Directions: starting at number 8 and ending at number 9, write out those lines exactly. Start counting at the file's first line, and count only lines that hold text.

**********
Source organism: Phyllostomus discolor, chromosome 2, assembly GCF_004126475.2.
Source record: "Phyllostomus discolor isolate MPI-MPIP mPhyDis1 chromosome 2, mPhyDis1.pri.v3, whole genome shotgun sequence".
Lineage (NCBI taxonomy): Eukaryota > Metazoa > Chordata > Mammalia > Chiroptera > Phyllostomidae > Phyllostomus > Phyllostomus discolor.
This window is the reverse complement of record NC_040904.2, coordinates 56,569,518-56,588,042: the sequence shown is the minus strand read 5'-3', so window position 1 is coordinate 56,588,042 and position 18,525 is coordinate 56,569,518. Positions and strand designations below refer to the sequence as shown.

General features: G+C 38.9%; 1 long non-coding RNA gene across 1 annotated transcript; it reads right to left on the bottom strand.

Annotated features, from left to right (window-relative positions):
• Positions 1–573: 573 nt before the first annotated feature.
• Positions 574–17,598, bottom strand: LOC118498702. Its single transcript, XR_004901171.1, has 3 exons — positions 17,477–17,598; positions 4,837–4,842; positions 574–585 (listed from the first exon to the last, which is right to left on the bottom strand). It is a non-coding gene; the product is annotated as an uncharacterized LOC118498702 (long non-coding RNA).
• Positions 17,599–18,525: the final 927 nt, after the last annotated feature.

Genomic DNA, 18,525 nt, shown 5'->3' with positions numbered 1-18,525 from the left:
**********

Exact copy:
• Positions 574–17,598, bottom strand: LOC118498702. Its single transcript, XR_004901171.1, has 3 exons — positions 17,477–17,598; positions 4,837–4,842; positions 574–585 (listed from the first exon to the last, which is right to left on the bottom strand). It is a non-coding gene; the product is annotated as an uncharacterized LOC118498702 (long non-coding RNA).
• Positions 17,599–18,525: the final 927 nt, after the last annotated feature.